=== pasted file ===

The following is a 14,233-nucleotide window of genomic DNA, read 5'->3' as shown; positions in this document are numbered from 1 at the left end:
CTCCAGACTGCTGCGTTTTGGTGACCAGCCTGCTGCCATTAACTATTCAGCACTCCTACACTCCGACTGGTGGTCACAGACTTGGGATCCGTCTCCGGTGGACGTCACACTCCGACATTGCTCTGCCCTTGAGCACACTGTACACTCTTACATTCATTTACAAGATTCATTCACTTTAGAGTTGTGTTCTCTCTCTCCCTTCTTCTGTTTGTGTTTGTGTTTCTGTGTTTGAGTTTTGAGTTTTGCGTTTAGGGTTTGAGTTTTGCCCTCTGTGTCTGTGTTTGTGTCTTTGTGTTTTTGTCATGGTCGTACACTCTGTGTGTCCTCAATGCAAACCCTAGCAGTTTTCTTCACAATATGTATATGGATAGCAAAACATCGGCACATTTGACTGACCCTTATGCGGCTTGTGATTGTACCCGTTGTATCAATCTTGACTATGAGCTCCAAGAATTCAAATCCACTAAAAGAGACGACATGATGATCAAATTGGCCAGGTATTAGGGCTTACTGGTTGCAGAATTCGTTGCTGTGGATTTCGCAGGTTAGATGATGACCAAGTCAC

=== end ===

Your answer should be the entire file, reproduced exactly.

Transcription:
The following is a 14,233-nucleotide window of genomic DNA, read 5'->3' as shown; positions in this document are numbered from 1 at the left end:
CTCCAGACTGCTGCGTTTTGGTGACCAGCCTGCTGCCATTAACTATTCAGCACTCCTACACTCCGACTGGTGGTCACAGACTTGGGATCCGTCTCCGGTGGACGTCACACTCCGACATTGCTCTGCCCTTGAGCACACTGTACACTCTTACATTCATTTACAAGATTCATTCACTTTAGAGTTGTGTTCTCTCTCTCCCTTCTTCTGTTTGTGTTTGTGTTTCTGTGTTTGAGTTTTGAGTTTTGCGTTTAGGGTTTGAGTTTTGCCCTCTGTGTCTGTGTTTGTGTCTTTGTGTTTTTGTCATGGTCGTACACTCTGTGTGTCCTCAATGCAAACCCTAGCAGTTTTCTTCACAATATGTATATGGATAGCAAAACATCGGCACATTTGACTGACCCTTATGCGGCTTGTGATTGTACCCGTTGTATCAATCTTGACTATGAGCTCCAAGAATTCAAATCCACTAAAAGAGACGACATGATGATCAAATTGGCCAGGTATTAGGGCTTACTGGTTGCAGAATTCGTTGCTGTGGATTTCGCAGGTTAGATGATGACCAAGTCAC